Thank you for joining Tactical Technology Collective and the New Tactics community for an online conversation November 11 to 15, 2013.
People around the world use digital tools and visualisation techniques to expose injustice and abuse, creating narratives to challenge the status quo and mobilising for action.
Whether we’re swamped by it or starved of it, the value of information depends on its quality, and its usefulness depends on our ability to communicate it successfully. As activists, we can't sit and wait for people to wade through sixty-page reports. To influence people we must make strong arguments and communicate them using strong evidence. Well timed, rigorous and well-presented information is the greatest asset activists possess.
This online conversation brought together human rights defenders who have experience and/or interest in visualizing information, as well as experts in this topic, to share their experiences, challenges, ideas and resources with each other.
Tactical Tech's Evidence & Action programme helps rights advocates use information strategically and creatively in their campaigning. Tactical Tech aims to inspire innovative campaigns and provide practical support for collecting, investigating and curating evidence for advocacy. The programme does this through project partnerships, trainings and developing and distributing resources. The image on the front page of this website belongs to Tactical Tech and is used in their Drawing-by-Numbers toolkit.
- Humanitarian Tracker uses data sent by mobile phones to document human rights abuses in Syria and geospatially map them on Syria Tracker.
- Amnesty International combines geographic data visualization and interactive mapping to document human rights abuses in Nigeria and convey this information to international audiences.
- Al Jazeera and Google Ideas collaborated to make an interactive visualization of loyalty/defections from the Syrian regime that helps international audiences and human rights activists understand and respond to the situation in Syria.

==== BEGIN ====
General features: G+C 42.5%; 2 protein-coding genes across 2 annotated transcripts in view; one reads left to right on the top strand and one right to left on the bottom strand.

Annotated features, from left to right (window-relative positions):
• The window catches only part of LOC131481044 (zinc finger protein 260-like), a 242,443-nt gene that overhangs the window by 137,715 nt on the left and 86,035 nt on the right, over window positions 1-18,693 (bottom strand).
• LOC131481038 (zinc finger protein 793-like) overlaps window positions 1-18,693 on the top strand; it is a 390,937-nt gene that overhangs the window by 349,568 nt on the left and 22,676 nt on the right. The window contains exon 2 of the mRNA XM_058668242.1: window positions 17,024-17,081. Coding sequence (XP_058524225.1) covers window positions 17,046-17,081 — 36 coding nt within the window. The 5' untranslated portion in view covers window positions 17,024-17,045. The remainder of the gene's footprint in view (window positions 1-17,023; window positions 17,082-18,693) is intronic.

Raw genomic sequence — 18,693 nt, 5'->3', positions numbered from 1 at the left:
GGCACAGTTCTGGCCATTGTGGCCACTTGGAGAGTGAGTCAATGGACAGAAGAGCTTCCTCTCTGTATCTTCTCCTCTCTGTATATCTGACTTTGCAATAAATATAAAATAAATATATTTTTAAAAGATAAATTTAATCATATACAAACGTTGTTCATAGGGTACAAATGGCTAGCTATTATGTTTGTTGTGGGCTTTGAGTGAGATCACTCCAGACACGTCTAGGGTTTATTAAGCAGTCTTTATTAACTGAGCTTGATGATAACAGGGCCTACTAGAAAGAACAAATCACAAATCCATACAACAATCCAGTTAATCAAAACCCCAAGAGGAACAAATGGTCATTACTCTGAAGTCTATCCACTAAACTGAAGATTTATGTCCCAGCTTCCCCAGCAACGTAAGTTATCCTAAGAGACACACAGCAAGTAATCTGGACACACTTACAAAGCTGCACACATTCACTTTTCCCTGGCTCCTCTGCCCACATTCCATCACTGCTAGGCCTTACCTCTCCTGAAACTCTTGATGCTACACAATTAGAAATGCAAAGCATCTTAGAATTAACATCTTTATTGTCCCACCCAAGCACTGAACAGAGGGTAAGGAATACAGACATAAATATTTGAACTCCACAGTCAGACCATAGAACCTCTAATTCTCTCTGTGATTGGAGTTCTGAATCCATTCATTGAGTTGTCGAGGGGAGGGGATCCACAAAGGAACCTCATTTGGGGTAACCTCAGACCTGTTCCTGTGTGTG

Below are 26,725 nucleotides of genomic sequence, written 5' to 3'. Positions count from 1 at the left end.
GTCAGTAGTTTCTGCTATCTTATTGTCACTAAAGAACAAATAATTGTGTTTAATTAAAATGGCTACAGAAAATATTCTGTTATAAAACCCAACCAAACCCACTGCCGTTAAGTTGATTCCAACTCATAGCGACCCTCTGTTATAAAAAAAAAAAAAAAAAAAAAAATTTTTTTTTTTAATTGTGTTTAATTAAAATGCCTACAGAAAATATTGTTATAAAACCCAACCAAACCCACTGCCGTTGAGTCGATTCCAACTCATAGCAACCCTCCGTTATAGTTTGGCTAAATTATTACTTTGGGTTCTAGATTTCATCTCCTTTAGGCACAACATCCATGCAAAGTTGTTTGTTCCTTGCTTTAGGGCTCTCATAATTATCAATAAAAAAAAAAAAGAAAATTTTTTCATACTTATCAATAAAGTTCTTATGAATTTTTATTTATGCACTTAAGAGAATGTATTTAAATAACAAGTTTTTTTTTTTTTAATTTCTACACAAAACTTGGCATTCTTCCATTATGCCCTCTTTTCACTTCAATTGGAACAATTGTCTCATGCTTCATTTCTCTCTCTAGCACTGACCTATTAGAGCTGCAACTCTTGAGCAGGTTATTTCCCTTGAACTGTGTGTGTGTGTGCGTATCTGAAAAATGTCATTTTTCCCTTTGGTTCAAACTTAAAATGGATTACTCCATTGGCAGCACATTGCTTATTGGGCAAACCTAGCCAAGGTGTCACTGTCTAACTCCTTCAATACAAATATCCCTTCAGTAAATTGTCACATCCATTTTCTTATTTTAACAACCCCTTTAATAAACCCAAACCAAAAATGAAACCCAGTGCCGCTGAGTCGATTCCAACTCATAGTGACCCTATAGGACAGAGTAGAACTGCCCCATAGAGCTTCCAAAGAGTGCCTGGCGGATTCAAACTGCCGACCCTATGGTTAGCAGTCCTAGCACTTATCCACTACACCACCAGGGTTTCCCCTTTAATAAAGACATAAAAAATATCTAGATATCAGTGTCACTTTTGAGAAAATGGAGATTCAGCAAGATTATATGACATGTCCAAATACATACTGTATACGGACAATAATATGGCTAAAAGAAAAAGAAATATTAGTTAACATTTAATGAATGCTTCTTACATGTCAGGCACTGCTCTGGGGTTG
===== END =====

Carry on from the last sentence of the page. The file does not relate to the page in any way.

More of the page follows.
- Wona Sanana employed participatory research techniques combining data-collection with community education to advance children’s social and economic rights in Mozambique.
- The Story of Stuff Project uses video narration to highlight the social, economic and political aspects of mass consumption and the related environmental degradation, such as this video on the Story of Bottled Water.
- Palestinian activist Hagit Keysar used kites as a DIY aerial mapping technique in Israel to highlight (mis)representations of Israeli-Palestinian geopolitical space.
- A Berlin organization, Tools for Action, ‘threw stones’ in May 1st protest by using giant inflatables in their rallies. This innovative take humanized their protest and incorporated the police into their game, negative any violence.
- Created by Brazilian artist Icaro Daria, the Meet the World campaign takes national flags and alters their meaning to subvert the nationalistic authority invested in such symbols.
- UNICEF uses infographs, such as Niger: Committing to Child Survival, to highlight the successes of their ongoing campaigns as well as mapping out what still needs to be done.
Information: Collecting and Cleaning Data